The immune system is the key bodily system fighting infection and pathogenic invaders. It goes without saying, therefore, that supporting it however we can is crucial in mitigating our risk of contracting viruses throughout the year, or indeed of contracting novel coronavirus COVID-19.
The wording is crucial here, however. While we can ‘support’ our immune system, we can never ‘boost’ it and so artificially amp up its efficacy in the short or long term. No supplement, no dietary change or any other combination of factors can ‘boost’ the immune system – and any company or person that claims to have found a way to do just that, is pulling the wool over your eyes.
Vitamin C is often pointed to as a reliable crutch for fighting off the common cold, and any number of seasonal ailments. It is continually referred to in such a manner, mainly due to health claims dating back to the 1970s. There is mixed modern evidence to support its use in reducing the symptoms of cold, flu or any other common illnesses, however.
In study populations of older adults, and high-performing athletes, researchers were able to show that vitamin C could reduce the duration of a cold by 8-15% when taken as a daily preventative measure, or at the first sign of symptoms. Unfortunately as of writing, there is no evidence to suggest that vitamin C supplements can prevent the onset of COVID-19.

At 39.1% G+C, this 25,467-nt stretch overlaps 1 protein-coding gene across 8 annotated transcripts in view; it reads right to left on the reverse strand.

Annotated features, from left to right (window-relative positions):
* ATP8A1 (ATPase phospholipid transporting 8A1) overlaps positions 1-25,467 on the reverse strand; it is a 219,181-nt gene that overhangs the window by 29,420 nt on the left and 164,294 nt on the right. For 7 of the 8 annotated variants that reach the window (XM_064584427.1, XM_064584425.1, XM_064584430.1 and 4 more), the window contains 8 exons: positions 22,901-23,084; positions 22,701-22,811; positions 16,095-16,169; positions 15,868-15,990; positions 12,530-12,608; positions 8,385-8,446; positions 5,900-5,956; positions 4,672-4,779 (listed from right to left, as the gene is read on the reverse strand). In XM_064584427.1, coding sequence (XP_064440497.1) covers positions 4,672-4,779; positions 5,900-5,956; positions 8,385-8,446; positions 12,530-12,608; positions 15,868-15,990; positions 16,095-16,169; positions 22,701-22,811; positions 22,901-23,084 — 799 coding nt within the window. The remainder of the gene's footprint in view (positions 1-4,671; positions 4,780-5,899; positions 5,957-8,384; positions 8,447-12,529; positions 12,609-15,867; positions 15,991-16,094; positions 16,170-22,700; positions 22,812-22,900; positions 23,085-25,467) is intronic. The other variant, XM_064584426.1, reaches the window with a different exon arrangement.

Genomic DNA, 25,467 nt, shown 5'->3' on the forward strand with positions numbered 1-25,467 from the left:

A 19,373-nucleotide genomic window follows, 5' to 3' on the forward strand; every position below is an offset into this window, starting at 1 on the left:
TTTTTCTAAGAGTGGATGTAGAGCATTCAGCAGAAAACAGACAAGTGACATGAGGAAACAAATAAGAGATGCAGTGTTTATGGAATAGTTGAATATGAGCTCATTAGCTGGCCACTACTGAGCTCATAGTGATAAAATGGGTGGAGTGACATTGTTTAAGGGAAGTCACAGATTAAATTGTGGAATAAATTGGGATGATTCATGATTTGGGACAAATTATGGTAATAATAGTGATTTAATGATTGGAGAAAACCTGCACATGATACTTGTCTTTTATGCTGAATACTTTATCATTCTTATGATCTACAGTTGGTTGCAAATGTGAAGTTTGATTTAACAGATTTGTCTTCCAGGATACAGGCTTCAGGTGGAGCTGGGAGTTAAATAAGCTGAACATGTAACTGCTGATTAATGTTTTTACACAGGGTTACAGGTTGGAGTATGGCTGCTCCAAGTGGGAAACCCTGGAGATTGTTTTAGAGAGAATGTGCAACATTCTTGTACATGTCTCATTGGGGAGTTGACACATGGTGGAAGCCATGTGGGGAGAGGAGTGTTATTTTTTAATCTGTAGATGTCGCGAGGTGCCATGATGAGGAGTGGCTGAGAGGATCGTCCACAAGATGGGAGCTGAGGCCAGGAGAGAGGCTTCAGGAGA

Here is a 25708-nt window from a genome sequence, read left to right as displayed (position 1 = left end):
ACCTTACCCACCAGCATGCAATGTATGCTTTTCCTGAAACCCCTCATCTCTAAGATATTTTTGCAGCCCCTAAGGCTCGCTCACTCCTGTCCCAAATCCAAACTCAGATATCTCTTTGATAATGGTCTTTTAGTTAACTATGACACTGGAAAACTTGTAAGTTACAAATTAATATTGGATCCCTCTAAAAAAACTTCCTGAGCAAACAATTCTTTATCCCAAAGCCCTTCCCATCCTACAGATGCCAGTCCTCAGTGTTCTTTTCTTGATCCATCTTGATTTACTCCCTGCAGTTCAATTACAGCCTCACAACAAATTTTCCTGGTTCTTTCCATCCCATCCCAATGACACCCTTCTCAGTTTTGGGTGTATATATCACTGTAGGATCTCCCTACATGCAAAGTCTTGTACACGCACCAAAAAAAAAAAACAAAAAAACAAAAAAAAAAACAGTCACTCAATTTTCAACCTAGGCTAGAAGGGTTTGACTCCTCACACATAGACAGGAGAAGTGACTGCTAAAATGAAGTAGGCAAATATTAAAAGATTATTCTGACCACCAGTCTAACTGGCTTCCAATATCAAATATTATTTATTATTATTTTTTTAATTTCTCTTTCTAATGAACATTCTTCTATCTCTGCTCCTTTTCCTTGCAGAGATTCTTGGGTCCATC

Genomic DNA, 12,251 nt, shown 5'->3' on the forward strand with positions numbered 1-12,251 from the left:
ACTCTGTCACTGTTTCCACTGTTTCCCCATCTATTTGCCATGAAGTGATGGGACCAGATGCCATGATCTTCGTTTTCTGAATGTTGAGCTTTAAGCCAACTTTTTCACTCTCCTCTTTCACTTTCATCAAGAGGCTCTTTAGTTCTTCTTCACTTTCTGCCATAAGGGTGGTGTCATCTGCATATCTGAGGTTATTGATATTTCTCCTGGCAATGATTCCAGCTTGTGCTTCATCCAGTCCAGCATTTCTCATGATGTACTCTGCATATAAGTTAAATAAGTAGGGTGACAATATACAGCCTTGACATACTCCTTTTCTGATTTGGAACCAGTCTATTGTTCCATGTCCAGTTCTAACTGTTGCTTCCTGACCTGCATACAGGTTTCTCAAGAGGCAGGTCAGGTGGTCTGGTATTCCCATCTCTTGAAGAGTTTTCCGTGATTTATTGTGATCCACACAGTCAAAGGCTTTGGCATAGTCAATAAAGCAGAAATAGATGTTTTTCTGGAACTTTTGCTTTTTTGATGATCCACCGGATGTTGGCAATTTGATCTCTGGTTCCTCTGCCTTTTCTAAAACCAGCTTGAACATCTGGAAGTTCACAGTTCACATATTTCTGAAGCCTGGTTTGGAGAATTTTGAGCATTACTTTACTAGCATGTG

This is not to undermine the vital role that vitamin C plays, however. Vitamin C is an essential nutrient, even outside of immune system support. It plays a vital role in the repair of tissue and enzymatic production of key neurotransmitters. Vitamin C is also capable of being both an antioxidant and a pro-oxidant, depending on what the body needs at any given moment. It can serve a variety of useful functions in the body, all of which feed into and support the wider immune system.
What does vitamin C do?
- Reduces the duration of some illnesses
- Makes tissue repair possible
- Enables the production of key neurotransmitters
- Reduces blood pressure
- Acts as neurological support
- Provides naturalised cortisol
Where can I find vitamin C?
- Yellow peppers – 100g provides 183mg of vitamin C
- Blackcurrants – 100g provides 181mg of vitamin C
- Broccoli – 100g provides 89.2mg of vitamin C
- Brussel sprouts – 100g provides 85mg of vitamin C
- Potatoes – 100g provides 11.4mg of vitamin C*
Alternatively, you can take supplements such as our very own Vitamin C Extreme – which can provide a more reliable source of vitamin C when your options are limited.
* Although this is a low amount of vitamin C, potatoes keep well and are useful for satiety.